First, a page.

Udemy Course Marketing #2: Name Your Course to Be Found

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Udemy Course Marketing #2: Name Your Course to Be Found

Udemy provides two methods for students to search for courses:


  • Course Catagory Hierarchy
  • Search Strings

By far, search strings are the more powerful and heavily used of these techniques. This feature is accessed by entering search keywords into the search box at the top of a course listing page and pressing enter.


The ordering of search results is affected by a number of criteria including course sales and reviews. Only Udemy knows the exact algorithm, but simple experiementation divulges two of the big factors in sorting the results:


  • Course Title Keyword Matches
  • Course Subtitle Keywords Matches

Course title having a stronger effect on search result sorting the the subtitle. Getting lots of good reviews to affect search results is covered in another of my posts.


Here’s how to name your course to be found…


2.1 Title and Subtitle Keywords


Udemy orders search results based on the search keywords entered appear in courses titles and subtitles. Here are the rules to follow:


1. Have primary keywords appear once in your title and once in your subtitle (there is no benefit to repeating keywords).
2. Fill subtitle with your primary keywords and then your remaining secondary keywords.
3. Use short connectors to make your title and subtitle close to English sentences.
4. Special characters (e.g. , and /) will be replaced with spaces, to they’re handy to use in place of word “and”, “or” and “through”.
5. Try to use all 60 characters in your title to specify keywords.
6. Try to use all 120 characters in your subtitle to specify keywords.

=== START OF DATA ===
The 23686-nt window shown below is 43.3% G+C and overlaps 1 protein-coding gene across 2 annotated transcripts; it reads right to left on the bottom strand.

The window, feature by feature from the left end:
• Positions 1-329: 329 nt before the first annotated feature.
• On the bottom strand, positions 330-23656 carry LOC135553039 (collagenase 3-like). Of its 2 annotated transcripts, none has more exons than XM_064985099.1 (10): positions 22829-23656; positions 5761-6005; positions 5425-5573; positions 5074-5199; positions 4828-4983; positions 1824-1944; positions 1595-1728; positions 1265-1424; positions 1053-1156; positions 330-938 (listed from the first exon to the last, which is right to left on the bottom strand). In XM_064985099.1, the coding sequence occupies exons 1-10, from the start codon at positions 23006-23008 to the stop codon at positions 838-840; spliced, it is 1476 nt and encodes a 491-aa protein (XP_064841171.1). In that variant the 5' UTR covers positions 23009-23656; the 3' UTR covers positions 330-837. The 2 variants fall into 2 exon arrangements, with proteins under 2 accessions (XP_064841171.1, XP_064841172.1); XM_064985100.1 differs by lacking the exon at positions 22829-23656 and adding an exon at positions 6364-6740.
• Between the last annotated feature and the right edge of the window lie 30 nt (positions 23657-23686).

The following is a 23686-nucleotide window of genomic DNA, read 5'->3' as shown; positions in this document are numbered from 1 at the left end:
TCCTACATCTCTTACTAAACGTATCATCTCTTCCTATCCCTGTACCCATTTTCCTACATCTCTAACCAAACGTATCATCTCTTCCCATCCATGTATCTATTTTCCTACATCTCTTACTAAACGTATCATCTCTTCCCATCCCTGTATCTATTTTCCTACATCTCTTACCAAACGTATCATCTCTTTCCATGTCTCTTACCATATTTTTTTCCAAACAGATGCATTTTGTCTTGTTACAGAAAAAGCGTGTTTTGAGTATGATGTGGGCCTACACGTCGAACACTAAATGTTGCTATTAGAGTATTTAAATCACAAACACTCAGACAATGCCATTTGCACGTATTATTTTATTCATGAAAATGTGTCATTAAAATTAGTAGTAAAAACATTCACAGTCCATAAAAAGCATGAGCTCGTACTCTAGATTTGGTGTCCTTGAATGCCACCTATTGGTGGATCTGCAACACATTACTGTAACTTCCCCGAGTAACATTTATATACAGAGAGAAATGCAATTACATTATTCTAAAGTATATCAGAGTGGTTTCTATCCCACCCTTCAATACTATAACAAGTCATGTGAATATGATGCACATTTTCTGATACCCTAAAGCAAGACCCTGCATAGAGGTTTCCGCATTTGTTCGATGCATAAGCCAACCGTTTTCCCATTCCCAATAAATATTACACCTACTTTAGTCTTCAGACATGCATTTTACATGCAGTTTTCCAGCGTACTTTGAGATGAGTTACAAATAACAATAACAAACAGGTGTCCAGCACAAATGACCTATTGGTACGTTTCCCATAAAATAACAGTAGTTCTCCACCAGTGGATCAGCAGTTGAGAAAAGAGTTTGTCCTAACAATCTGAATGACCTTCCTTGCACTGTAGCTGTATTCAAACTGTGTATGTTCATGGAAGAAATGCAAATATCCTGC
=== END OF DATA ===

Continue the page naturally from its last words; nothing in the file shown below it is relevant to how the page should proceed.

7. Plurals need not be specified nor “ing” endings.
8. Remove unneeded words and replace connecting words with “:” and “/”


For example:


Intermediate Moho Pro Illustration, Rigging and Animation (57 characters)
Learn Moho Debut/Pro 12 (formerly Anime Studio) 2D illustration, rigging and animation – head turn, particles & more (116 characters)


Primary Keywords:


Moho Pro


Secondary Keywords:


Anime Studio
head turn


Note that shorter titles and subtitles will score better for keyword density but that I prefer to fill these strings to maximize the number of keywords allowable.


2.2 Where to Get Your Keywords


Note that as you type a search string, Udemy prompts you with suggested keyword completions. These are coming from the keyword completion database and represent the keywords that students are most often searching for. Though not the actual sort result database, this is still a pretty accurate look into the search strings you should be specifying in your title and subtitle. Also note that the search strings entered by users is sorted with the most common on top.


Use this method to gather keywords:


1. Type a potential keyword.
2. Make note of top most keyword completions.
3. Keep extending your keyword with completions until you run out.


Initial keywords to use for your niche can also be gathered from Udemy Marketplace Insights (there’s a section of the report on keywords).

In summary:


1. Make title 60 characters long an subtitles 120 characters long.
2. Use primary keywords to create your title and primary/secondary keywords to construct you subtitle.
3. Get initial keywords from Udemy Insights.
4. Expand your keywords by typing them into the search box to access the order list of keyword completions.


Hope this helps,



1 Reply


I enjoyed it a lot!

I think Udemy must add these posts to it's Knowledge base.


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